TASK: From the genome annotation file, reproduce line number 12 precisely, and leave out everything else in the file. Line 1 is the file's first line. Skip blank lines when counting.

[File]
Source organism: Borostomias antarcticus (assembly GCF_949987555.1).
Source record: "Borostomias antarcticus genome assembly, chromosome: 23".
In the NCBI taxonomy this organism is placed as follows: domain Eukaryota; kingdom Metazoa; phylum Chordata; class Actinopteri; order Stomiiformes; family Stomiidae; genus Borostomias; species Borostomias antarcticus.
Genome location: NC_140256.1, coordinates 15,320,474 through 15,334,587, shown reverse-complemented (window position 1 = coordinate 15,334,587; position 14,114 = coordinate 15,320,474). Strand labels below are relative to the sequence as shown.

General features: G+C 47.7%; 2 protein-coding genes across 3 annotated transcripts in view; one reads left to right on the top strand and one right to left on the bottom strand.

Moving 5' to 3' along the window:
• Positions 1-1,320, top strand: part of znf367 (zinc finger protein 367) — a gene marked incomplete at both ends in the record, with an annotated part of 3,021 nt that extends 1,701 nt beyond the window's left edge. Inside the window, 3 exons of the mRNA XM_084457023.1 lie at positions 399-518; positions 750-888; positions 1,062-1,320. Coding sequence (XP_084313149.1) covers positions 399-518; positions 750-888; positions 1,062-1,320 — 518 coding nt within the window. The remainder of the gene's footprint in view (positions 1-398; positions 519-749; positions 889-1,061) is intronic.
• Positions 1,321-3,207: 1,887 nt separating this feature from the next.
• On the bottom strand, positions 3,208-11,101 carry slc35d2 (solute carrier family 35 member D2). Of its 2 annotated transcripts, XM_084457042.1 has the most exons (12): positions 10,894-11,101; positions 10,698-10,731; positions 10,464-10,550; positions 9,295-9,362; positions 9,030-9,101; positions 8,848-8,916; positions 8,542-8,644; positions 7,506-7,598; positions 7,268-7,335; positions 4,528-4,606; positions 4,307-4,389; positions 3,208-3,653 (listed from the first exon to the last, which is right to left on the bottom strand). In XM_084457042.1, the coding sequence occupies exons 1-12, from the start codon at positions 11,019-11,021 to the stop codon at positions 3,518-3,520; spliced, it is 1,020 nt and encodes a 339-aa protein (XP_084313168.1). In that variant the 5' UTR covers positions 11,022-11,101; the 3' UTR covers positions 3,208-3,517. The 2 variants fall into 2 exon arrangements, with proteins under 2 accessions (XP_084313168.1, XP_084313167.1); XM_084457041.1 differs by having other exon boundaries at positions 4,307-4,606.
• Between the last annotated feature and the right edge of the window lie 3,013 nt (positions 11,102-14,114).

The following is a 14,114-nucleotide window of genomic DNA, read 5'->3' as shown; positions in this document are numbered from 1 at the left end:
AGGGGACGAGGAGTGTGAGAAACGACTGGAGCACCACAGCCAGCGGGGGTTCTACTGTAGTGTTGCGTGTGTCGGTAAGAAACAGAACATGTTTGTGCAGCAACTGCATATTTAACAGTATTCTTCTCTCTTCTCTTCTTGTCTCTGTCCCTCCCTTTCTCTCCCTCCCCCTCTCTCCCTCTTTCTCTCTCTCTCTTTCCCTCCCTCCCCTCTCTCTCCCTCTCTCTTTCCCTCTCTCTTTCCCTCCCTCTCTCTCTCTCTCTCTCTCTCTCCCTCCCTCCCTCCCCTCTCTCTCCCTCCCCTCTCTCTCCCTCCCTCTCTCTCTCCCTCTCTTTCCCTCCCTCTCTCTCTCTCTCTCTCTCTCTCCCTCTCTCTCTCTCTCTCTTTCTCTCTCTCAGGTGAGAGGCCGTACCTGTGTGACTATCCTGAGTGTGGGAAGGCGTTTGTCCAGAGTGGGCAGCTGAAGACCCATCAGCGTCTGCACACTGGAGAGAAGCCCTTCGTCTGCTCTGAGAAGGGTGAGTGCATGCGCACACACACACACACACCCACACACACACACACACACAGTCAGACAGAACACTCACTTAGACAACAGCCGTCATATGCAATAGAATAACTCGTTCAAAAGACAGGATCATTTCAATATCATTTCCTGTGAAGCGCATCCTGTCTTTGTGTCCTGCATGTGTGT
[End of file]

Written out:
AGGGGACGAGGAGTGTGAGAAACGACTGGAGCACCACAGCCAGCGGGGGTTCTACTGTAGTGTTGCGTGTGTCGGTAAGAAACAGAACATGTTTGTGCAGCAACTGCATATTTAACAGTATTCTTCTCTCTTCTCTTCTTGTCTCTGTCCCTCCCTTTCTCTCCCTCCCCCTCTCTCCCTCTTTCTCTCTCTCTCTTTCCCTCCCTCCCCTCTCTCTCCCTCTCTCTTTCCCTCTCTCTTTCCCTCCCTCTCTCTCTCTCTCTCTCTCTCTCCCTCCCTCCCTCCCCTCTCTCTCCCTCCCCTCTCTCTCCCTCCCTCTCTCTCTCCCTCTCTTTCCCTCCCTCTCTCTCTCTCTCTCTCTCTCTCCCTCTCTCTCTCTCTCTCTTTCTCTCTCTCAGGTGAGAGGCCGTACCTGTGTGACTATCCTGAGTGTGGGAAGGCGTTTGTCCAGAGTGGGCAGCTGAAGACCCATCAGCGTCTGCACACTGGAGAGAAGCCCTTCGTCTGCTCTGAGAAGGGTGAGTGCATGCGCACACACACACACACACCCACACACACACACACACACAGTCAGACAGAACACTCACTTAGACAACAGCCGTCATATGCAATAGAATAACTCGTTCAAAAGACAGGATCATTTCAATATCATTTCCTGTGAAGCGCATCCTGTCTTTGTGTCCTGCATGTGTGT